Lee is not Muslim but teaches about multiple religions at the University of Findlay. His specialty is comparative religion: how does, say, piety, differ from one religion to another, or how does Ramadan compare with fasting in Judaism or Christianity.
Eid said each day of Ramadan, Muslims may wake up about 3:45 a.m., and have until 4:20 a.m. to eat. Once they start the day’s fast, nothing can pass their lips.
“We can only breathe,” nothing else, he said.
However, only those who are able to fast do so. Pregnant women, nursing mothers, children, seniors and those with medical conditions may be exempted, Eid said. Even for someone healthy, abstaining from food and drink for up to 16 hours is “not easy,” he said.
Someone who’s otherwise healthy but happens to be sick for a few days does not have to fast, and can make it up at another time of year, Rojeab said. Or, if someone is chronically ill and cannot fast, they may donate to charity instead.
Breaking the fast in the evening is approached differently in different cultures. Some have a date and water, others soup and salad, others more complicated dishes. The date is something that Muhammad encouraged, to break the fast with a piece of date and water or milk, Eid said.
The month is a lunar month, so it shifts by about 10 days each year. This year’s observance started May 26, but next year it will start about May 16, Eid said. This means sometimes Ramadan is in winter, when the days are shorter.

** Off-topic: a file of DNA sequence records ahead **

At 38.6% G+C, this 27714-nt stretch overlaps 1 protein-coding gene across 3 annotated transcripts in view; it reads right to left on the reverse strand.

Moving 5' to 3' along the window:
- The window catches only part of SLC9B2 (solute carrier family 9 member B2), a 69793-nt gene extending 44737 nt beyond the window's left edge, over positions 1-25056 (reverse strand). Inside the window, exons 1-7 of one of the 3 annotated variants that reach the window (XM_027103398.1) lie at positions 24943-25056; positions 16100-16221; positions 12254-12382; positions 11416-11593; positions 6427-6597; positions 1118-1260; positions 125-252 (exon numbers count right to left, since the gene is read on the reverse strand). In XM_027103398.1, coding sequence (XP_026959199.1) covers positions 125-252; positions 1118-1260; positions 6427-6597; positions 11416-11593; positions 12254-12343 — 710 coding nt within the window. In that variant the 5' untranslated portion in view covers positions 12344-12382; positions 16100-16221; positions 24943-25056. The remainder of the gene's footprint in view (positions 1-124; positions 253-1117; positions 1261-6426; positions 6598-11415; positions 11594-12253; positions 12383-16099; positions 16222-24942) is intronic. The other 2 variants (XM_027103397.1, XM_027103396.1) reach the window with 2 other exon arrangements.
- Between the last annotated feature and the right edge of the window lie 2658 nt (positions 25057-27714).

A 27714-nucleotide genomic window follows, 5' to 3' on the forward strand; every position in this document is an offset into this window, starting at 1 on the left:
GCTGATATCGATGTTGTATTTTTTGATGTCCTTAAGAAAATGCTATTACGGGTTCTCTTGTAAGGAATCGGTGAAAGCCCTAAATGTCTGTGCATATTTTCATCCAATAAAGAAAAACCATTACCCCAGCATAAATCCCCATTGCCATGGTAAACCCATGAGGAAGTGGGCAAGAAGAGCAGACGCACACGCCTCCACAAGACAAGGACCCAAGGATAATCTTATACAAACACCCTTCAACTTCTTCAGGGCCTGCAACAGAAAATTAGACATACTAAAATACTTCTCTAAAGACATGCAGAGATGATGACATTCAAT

But this time of year, breaking the fast around sunset means eating at 9 p.m.
Rojeab said people unfamiliar with Ramadan may see it as “a punishment” to Muslims, but in fact it is “a blessing.” Growing up, it was something he would look forward to. Children and families would come together during Ramadan, united in their fasting.
Rojeab, born and raised in Kuwait to Iraqi parents, considers himself Iraqi-American and became a naturalized U.S. citizen two years ago.
“We’re all feeling it together,” he said, and it is a “very joyous occasion.”
A day of celebration
Believe it or not, when Ramadan is finished, “We feel sad,” Aboelzahab said. After all, it’s a time to “give thanks to God.”
However, at the end of the month is a “big feast,” similar to Christmas, Eid said.
Eid al-Fitr is the feast of breaking the fast, a day of food, celebration and the exchanging of gifts. This year, Eid al-Fitr is celebrated on Sunday.
“It is a big deal for us,” Aboelzahab said.
Muslims feast, go to the mosque and pray special prayers. Children receive gifts. People may go to the cemetery to visit their loved ones. Often people dress up, buying new outfits specially for that day, Eid said. And they visit with friends, perhaps saying they will be at home between, say, 2 and 3 p.m., so people are free to stop by, he said.